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The Spokesman-Review Newspaper
Spokane, Washington  Est. May 19, 1883


Bill Pierce’s almanac: Legend of Mary Lou Petty

Mary Lou Petty grew up spending her summers swimming at Liberty Lake.  By age 6 she was doing trick diving at the Spokane Interstate Fair.

By the age of 13, she was already the talk of the Spokane swim world.  She set many local records and was the star of the women’s swim team at Lewis and Clark, graduating in 1933.

Mary Lou received an invitation to the Olympic Trials in New York for the 1932 Olympics, but because of the depression, didn’t have enough funds to make the trip east.

She continued to compete, and attracted national attention with her record times. Eventually she wound up at the Washington Athletic Club in Seattle, which needed a member for their free style relay team.

Competing in the National Indoor Championships, she finished 2nd in the 880 freestyle and broke the 400-meter record, winding up as the meet’s high point performer. With the WAC she was part of setting two world marks in the 400-meter race in 1935.

In 1936, she was chosen to compete in the Berlin Olympics in the 400-meter freestyle.  She joined the other athletes below decks on the U.S.S. Manhattan for the voyage to Germany. They weren’t allowed to mingle with first-class passengers.  On the trip, the athletes entertained themselves with various games. Jesse Owens was her ping pong partner.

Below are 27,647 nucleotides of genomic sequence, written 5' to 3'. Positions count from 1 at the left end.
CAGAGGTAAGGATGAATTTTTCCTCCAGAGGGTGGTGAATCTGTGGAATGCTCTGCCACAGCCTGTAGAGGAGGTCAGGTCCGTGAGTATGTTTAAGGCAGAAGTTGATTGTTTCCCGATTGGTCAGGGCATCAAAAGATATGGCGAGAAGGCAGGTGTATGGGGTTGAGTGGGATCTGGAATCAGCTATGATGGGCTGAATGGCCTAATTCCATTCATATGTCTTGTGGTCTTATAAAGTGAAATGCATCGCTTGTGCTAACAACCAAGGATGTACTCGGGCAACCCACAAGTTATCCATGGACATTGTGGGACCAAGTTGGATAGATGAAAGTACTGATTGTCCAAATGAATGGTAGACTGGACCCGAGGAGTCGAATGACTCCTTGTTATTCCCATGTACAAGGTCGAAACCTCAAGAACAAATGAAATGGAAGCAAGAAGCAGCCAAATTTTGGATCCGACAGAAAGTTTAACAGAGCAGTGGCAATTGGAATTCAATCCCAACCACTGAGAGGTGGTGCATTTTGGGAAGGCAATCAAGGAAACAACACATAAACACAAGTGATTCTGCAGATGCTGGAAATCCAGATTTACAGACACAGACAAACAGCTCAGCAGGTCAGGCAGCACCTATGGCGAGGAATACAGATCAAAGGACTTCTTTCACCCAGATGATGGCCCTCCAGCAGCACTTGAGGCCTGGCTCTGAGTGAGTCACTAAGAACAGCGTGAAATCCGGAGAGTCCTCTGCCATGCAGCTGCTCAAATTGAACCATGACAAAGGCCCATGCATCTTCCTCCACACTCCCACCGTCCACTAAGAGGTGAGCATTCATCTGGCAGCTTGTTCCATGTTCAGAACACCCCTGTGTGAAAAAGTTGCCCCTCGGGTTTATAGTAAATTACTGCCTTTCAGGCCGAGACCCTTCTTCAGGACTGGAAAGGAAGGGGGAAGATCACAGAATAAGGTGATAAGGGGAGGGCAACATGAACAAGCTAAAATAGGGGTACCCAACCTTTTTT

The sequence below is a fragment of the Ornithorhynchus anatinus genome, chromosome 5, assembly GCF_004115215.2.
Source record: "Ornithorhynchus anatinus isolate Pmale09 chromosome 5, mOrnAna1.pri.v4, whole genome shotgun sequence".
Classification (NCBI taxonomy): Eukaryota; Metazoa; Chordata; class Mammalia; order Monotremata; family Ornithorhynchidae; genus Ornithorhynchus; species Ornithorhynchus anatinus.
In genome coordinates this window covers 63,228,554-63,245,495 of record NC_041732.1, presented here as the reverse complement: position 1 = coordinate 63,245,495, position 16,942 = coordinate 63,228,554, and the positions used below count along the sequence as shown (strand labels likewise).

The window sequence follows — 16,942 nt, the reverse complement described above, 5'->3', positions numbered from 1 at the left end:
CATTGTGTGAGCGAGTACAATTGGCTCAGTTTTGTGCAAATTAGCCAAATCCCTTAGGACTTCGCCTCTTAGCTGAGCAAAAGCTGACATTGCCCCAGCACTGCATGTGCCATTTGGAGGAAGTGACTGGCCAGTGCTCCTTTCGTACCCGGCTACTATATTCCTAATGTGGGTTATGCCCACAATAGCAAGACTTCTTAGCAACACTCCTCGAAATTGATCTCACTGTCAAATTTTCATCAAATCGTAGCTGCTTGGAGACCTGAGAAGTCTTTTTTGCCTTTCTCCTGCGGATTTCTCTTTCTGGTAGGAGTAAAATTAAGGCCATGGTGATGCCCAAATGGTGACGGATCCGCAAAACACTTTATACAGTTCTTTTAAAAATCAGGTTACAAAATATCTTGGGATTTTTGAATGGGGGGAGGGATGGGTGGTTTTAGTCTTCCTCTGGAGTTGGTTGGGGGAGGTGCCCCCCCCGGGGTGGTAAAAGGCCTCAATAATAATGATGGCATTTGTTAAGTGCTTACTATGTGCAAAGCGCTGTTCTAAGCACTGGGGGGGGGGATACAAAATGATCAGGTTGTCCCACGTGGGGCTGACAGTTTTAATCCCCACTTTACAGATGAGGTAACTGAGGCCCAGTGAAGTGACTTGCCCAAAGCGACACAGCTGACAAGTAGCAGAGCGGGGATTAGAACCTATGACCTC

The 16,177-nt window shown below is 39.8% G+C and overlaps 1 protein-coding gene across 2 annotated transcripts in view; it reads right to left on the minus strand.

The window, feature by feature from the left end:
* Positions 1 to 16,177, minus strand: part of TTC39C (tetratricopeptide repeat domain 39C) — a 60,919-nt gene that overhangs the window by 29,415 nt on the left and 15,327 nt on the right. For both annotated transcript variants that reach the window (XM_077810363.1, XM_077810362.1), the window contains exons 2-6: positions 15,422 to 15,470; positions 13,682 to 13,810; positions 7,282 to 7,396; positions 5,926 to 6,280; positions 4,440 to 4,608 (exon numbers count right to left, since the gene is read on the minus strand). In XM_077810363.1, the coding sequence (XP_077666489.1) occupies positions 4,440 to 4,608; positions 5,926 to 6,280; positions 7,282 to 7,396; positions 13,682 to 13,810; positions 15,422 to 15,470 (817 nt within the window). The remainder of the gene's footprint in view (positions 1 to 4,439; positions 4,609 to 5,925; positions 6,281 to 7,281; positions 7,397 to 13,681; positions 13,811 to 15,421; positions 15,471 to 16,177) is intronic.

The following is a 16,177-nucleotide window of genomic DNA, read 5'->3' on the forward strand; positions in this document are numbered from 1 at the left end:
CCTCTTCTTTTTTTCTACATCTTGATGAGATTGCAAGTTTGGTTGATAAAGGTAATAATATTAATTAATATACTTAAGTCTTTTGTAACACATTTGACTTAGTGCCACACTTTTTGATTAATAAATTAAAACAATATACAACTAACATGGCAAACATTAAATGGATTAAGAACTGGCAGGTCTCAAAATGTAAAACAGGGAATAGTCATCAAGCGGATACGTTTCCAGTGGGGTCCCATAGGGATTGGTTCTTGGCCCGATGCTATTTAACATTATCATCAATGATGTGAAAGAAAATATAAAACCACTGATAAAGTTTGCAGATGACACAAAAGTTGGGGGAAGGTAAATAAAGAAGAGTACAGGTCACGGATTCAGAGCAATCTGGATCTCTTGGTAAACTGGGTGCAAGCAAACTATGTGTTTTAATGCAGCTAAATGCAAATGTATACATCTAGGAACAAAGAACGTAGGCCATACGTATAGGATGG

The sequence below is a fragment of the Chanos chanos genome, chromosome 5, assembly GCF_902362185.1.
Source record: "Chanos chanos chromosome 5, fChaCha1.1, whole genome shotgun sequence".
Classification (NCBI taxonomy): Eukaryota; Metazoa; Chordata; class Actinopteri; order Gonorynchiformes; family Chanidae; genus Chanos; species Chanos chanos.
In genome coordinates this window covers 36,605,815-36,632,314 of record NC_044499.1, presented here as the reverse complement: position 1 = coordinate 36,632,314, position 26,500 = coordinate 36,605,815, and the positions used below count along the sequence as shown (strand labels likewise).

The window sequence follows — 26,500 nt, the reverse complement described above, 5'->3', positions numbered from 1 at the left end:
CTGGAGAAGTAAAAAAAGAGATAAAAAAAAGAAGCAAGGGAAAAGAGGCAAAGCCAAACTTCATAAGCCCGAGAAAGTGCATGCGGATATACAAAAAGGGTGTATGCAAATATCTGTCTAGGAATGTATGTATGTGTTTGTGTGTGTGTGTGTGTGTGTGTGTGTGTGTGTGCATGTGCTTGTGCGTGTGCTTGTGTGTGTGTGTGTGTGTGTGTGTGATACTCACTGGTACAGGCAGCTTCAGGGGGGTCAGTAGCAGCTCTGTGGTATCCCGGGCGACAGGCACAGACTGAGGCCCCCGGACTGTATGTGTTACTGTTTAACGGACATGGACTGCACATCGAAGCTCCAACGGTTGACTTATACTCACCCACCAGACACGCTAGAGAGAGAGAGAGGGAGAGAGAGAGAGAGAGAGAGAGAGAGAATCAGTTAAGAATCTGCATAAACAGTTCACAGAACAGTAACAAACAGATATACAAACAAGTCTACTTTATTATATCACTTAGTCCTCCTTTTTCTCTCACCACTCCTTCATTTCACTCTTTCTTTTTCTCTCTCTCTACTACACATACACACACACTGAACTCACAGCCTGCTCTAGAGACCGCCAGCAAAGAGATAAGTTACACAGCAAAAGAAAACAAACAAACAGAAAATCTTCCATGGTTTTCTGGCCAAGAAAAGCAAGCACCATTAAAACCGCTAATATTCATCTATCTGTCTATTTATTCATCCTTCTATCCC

In Berlin, she participated in the opening ceremonies, and listened to an Adolf Hitler speech before taking to the pool. She eventually finished fourth in the relay, just missing a medal. The high point of her Olympic experience was watching Owens stun the Nazis with his track performances.

Back home, she married fiancé Robert Skok and retired from active competition as a swimmer. In later years, she became active in golf and in 1948 moved to Arizona. There, she twice won the Senior State title.

In 1974, she was the first woman inducted into the Inland Empire Hall of Fame, and in 2006 The Swimming Hall of Fame in Seattle.

Today, she’s remembered as one of Spokane’s very first Olympic athletes.  She passed away in 2014 in Tempe at the age of 98.

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